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 Deep Thoughts 

Is photojournalism dead?
Observations from Moscow, by Otto Pohl

"These people were my photojournalism heroes.  They had the big shots from the hot spots."


Mark McGwire:
"You cannot try to hit a home run. It just happens."

Richard Avedon:
"Pictures make people feel less alone. They look at a picture and say, 'That's how I feel.' That's enough for me."

Tom Robbins:
"Using words to describe magic is like using a screwdriver to cut roast beef."

Louis Armstrong:
"If you have to ask what jazz is, you'll never know."

O.J. Simpson
"Thinking is what gets you caught from behind."

Yogi Berra:
"How can you think and hit at the same time?"

John Lennon:
"Life is what happens to you when you're busy making other plans."

Zachary Webb, 3 1/2:
On imagination:
"I just put my mind on it and I go there."


Jeff Wallach in:
"Beyond the fairway; Zen lessons, insights and inner attitudes of golf"

"As the Scots know well, the destination doesn't matter nearly as much as the walking toward it.

"It required another long, strange trip to make these lessons clear, and over time I'd need to learn the same things yet again:
The process
The destination
The journey


Copyright © 1995 by Jeff Wallach

Is photojournalism dead?

From the Sept/Oct '96 issue of "American Photo"

Many of the answers to this question were whiny complaints about the lack of high-paying work available, and most ignored the photojournalism being done every day in newspapers (except for a nice plug from Rich Clarkson). Nonetheless, there were a couple of good answers. The first sounds a bit pretentious, like it was a speech from "The Grapes of Wrath," but it's still nice...

"As long as there are men and women and children, and the desire to fix their existence, full of joy and misery, in images...as long as this strange adventure of small, gesturing human beings lasts on this planet, the earth, somewhere on the edge of the galaxy among billions of words...as long as we don't see eye to eye and our hearts and minds are free to express themselves...as long as there is the desire to know, to taste, to love the beautiful and the ugly, the astonishing and the inane, the virtuous and the morbid...as long as there is the desire to tell stories and the thirst to see...as long as our lives, and those of our children, grandchildren and great-grandchildren last...as long as history lasts...photojournalism will live."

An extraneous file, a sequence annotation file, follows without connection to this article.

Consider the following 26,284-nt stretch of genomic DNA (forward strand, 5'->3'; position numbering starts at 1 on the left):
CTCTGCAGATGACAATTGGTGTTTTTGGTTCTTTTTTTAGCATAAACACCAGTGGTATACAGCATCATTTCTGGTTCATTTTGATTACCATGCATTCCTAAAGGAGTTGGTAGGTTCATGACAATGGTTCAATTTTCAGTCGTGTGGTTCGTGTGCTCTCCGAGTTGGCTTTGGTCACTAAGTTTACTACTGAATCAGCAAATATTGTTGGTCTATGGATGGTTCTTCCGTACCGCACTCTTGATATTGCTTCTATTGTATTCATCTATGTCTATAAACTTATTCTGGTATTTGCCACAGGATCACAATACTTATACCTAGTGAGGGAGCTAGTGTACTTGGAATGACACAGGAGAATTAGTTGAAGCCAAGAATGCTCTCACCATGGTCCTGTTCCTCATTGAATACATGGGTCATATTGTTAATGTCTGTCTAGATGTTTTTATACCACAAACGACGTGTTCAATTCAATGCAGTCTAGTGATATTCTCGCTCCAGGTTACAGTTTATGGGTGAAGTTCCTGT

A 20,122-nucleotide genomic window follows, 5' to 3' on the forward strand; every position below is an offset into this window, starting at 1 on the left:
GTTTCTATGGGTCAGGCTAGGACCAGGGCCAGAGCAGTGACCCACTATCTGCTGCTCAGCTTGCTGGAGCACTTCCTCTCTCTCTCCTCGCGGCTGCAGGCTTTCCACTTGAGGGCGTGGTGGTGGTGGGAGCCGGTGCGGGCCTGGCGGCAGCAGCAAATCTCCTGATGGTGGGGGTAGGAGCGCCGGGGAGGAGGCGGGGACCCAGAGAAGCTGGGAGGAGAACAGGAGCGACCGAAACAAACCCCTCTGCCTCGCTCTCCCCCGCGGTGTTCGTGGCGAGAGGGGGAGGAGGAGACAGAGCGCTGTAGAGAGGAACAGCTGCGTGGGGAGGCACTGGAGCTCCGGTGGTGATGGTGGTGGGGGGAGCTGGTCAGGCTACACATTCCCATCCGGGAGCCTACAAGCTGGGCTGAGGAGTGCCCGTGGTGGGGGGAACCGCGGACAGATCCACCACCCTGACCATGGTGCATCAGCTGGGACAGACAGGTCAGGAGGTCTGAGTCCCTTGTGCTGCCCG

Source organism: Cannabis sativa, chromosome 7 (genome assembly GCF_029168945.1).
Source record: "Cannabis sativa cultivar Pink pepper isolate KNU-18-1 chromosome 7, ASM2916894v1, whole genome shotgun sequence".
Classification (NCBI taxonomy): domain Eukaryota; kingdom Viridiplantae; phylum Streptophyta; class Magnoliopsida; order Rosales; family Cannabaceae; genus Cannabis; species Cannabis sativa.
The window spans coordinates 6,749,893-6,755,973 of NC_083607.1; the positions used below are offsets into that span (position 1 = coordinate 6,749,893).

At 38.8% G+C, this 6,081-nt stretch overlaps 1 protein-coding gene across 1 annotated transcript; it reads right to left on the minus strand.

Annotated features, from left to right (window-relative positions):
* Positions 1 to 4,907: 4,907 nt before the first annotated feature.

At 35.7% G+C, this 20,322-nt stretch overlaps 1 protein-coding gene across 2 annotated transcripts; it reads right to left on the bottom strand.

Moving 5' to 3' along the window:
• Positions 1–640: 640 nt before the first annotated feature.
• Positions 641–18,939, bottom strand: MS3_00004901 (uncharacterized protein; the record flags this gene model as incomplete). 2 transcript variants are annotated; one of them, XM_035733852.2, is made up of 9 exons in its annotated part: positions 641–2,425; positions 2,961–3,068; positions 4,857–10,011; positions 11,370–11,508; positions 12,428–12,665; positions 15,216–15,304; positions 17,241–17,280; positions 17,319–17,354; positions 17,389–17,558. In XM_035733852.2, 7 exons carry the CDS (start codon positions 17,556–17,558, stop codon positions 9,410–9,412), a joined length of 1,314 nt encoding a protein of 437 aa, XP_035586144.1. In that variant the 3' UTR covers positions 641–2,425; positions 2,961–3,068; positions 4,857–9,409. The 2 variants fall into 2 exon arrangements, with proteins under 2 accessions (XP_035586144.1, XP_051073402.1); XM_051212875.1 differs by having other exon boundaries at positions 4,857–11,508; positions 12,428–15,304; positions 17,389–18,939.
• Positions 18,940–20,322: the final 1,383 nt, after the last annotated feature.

--Roger Therond, Paris Match

Makes day-rate angst seem a little crass. Then there's Salgado...

"Roland Barthes, in his book Camera Lucida, stated that photography, rather than film or television, is the collective memory of the world. As I see it, he's right about this. Photography immortalizes a moment, which then becomes a symbol, a reference. Photography is a universal language. It doesn't need translation. Its collective memory is a mirror in which our society continually observes itself."
     --Sebastian Salgado

And Nachtwey, who practices what he preaches...

"I believe there's still a need for still images. they serve a unique function that can't be replaced by video, humanizing situations that would otherwise remain abstract. They give voice to those who wouldn't otherwise have a voice, and also provide a record of history as seen from street level, not from on high. In that way, photojournalism becomes our memory."
     --James Nachtwey

Alumni contributions:
Scott Sommerdorf, San Francisco Chronicle:
At Booches bar/pool room during a break in POY judging at the University of Missouri... Scott was losing. Badly. So we changed the stakes, giving him a handicap. Once he thought he could win, his play improved. In fact, he started running the table with some regularity. He looked up once, surprised, and noted, "It's all mental." We would suggest that this wisdom about success and failure applies equally to picture taking...

Ann Cushman in "Are You Creative"
"The process is what matters, not the product.

"Feeling empty inside, we often want to reassure ourselves by creating something other people can admire. But what we're really hungering for, whether we know it or not, is a sense of aliveness, of deep contact with the sacred mystery of our lives.

"The goal is not to produce a masterful painting, story, poem, song or television script.

"The reason to create is the sheer pleasure and power of doing it, the vibrant aliveness that comes when we're contacting and expressing our true self. In this view, the product is simply a by-product, a relative harmless side effect of the creative process."

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